The corner of State and Pearl streets in Albany is nearly as old as the city itself, and has long been an important historic intersection. The northwest corner was home to generations of the Livingston family. Robert Livingston was a Lord of the Manor from Scotland who came to Albany and gained wealth in fur trading and gained a patent to Livingston Manor, in modern Columbia and Dutchess Counties. He established his home at this corner in 1675. Son Philip was born here and became the second lord of Livingston Manor, married the daughter of an Albany mayor, and became wealthy in the slave trade. One of Philip’s sons, also Philip, was born here in Albany, graduated from Yale College, and settled into the mercantile life in New York City. He had an active military career and became one of the radicals calling for separation from Great Britain. He was the president of the New York Provincial Congress, and was a signer of the Declaration of Independence. (This is the Philip for whom the local magnet school is named.)
It is said that in 1735 the younger Philip planted the elm tree that grew to give this corner its name. While in later years elm trees would define the grand boulevards of most American cities (and their loss, to Dutch elm disease, would greatly change the character of those streets), this planting must have been unique in Albany, as there was no question which was the Elm Tree Corner, and it continued to be known by that name even after the tree itself was cut down on June 15, 1877. Sadly, it was cut down to allow paving of the street and sidewalks.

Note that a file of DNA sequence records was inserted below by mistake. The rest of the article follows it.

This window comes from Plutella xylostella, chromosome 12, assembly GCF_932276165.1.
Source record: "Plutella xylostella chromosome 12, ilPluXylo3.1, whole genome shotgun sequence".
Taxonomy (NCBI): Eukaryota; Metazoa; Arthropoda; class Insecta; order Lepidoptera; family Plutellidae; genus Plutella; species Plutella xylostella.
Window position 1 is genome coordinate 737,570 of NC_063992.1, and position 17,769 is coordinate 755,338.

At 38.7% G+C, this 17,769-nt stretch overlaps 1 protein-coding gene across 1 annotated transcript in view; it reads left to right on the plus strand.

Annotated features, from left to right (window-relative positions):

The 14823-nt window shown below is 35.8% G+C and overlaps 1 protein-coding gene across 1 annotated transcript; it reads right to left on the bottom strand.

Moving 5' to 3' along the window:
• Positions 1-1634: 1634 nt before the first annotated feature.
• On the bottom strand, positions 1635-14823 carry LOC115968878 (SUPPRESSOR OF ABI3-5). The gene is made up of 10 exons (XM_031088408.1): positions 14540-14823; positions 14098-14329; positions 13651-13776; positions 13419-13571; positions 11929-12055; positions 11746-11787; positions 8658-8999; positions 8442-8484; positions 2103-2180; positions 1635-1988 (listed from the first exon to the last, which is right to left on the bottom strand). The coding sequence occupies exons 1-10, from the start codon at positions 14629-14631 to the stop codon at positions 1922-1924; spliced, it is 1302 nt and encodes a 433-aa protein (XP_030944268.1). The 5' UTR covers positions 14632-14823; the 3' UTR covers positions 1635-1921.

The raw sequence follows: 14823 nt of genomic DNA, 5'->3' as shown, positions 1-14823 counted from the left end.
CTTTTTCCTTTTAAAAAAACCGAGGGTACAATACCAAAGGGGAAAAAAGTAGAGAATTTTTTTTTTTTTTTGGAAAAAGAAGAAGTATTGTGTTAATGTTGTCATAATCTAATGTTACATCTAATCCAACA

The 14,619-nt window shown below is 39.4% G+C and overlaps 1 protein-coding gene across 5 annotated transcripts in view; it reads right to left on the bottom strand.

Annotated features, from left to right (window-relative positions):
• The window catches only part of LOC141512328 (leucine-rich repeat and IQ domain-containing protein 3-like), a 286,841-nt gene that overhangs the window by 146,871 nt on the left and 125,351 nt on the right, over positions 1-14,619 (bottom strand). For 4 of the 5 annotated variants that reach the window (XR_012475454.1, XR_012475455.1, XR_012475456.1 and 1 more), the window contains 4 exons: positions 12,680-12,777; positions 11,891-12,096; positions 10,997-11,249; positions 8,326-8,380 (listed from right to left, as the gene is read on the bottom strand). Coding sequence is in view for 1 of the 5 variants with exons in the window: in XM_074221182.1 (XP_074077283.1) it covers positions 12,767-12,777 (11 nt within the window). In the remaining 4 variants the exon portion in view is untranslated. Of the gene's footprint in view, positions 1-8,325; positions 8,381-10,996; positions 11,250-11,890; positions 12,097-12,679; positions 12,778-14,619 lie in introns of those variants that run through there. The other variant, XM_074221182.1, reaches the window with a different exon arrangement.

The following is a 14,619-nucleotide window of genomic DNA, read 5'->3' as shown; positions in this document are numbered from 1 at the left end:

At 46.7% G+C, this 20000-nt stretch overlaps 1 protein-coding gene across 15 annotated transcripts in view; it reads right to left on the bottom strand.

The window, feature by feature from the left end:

For many years there was a tablet commemorating the corner, which read:
“Old Elm Tree Corner. So named from a tree planted here by Philip Livingston about 1735. Removed 1877. Also the site upon which were published Webster’s famous reading, spelling book and almanac, and the first Albany newspaper, the Albany Gazette, 1771.”
More on Webster and the Elm Tree Corner tomorrow.